Tumor growth and survival were similar for the mice on the low-fat and no-carb diets.

"One could argue that the [no-carb] diet provides no advantage and future studies should focus on a low-fat diet," the researchers write in today's online edition of The Prostate.

But they suggest that the no-carb diets may have other advantages, such as greater weight loss and lower levels of a tumor-promoting chemical.

The study's limits include the fact that it only involved mice and its relatively short time span.

Whether the findings apply to people -- and the long-term effects -- remain to be seen.

As Freedland's team notes, the no-carb diet used in their study was very high in fat, and high-fat diets have been linked to greater risk of prostate cancer, heart disease , and other health problems.

The type of fat may make a difference. For instance, Freedland and colleagues got different results in a past study that used corn oil as mice's main source of fat rather than milk fat or lard.

Other researchers have shown that intensive diet and lifestyle changes may slow prostate cancer without requiring anyone to give up carbohydrates.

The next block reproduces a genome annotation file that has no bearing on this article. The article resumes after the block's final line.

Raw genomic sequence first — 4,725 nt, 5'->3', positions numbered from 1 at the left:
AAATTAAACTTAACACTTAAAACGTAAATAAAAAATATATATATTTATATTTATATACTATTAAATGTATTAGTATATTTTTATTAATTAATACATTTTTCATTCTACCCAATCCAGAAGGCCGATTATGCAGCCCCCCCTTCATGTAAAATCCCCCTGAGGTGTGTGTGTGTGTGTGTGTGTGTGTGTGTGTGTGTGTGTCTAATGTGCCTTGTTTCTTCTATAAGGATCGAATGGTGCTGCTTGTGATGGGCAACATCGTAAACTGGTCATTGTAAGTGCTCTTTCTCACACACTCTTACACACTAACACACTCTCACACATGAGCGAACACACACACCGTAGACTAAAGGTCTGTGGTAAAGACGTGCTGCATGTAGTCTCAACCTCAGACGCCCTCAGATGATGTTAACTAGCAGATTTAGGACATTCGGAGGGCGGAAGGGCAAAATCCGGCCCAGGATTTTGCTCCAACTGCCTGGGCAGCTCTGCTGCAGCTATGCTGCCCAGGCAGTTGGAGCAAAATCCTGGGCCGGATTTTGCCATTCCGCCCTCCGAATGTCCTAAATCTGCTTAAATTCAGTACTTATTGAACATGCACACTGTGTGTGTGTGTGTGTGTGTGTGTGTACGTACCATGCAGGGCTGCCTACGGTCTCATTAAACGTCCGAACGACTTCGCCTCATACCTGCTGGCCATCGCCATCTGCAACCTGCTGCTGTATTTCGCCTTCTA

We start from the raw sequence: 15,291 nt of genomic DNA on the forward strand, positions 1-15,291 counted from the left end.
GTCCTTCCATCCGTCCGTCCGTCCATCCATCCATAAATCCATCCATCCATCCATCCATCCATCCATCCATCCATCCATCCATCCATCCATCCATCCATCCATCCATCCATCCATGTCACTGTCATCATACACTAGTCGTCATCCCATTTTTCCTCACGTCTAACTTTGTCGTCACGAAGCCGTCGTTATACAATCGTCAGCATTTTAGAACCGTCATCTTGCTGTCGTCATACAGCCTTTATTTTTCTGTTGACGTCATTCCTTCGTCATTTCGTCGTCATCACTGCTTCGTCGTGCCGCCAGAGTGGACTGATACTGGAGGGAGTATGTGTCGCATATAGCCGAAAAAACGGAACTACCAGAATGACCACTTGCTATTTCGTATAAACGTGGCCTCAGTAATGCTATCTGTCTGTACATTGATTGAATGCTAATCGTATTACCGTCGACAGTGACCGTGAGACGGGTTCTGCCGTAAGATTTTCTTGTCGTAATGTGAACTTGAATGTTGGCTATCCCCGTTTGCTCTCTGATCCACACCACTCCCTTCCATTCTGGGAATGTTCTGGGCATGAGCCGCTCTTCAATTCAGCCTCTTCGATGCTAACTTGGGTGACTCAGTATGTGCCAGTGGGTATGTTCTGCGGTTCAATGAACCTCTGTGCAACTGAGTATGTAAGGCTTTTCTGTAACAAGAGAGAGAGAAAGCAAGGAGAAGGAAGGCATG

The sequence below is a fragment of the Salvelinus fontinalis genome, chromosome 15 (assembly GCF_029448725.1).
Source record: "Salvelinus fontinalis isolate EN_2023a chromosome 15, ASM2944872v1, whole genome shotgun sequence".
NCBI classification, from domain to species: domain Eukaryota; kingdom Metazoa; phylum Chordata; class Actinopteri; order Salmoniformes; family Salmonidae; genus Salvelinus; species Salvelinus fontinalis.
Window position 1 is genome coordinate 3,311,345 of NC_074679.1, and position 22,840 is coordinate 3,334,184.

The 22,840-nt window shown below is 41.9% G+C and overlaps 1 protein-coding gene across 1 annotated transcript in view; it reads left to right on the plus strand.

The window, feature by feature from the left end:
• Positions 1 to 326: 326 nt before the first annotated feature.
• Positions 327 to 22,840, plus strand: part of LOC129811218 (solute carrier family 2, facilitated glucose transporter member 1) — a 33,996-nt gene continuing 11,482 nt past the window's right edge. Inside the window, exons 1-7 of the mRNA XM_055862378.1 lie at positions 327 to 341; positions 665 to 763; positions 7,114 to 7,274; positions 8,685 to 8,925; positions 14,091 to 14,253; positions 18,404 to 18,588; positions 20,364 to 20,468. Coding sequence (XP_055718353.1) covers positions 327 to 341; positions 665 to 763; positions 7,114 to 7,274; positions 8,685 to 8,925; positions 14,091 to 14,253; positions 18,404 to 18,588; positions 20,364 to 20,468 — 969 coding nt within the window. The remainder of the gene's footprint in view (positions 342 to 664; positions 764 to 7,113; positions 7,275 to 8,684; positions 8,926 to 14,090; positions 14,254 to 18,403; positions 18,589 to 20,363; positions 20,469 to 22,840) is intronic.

New Specific Carbohydrate Diet Recipe Book - Available February 2008

In the Fall of 2006, we were asked by a publisher if we'd like to work on a recipe book for the Specific Carbohydrate Diet. After spending much of 2007 in the grocery store and kitchen:), the book Recipes for the Specific Carbohydrate Diet will be released February 1, 2008 (two weeks away!!)

In the coming weeks, more posts will talk about the process of making this cookbook, including weekend grocery trips and recipe testing, uncovering more history on the diet, attending a food photo shoot, and much more...!

You can find out more about the book by visiting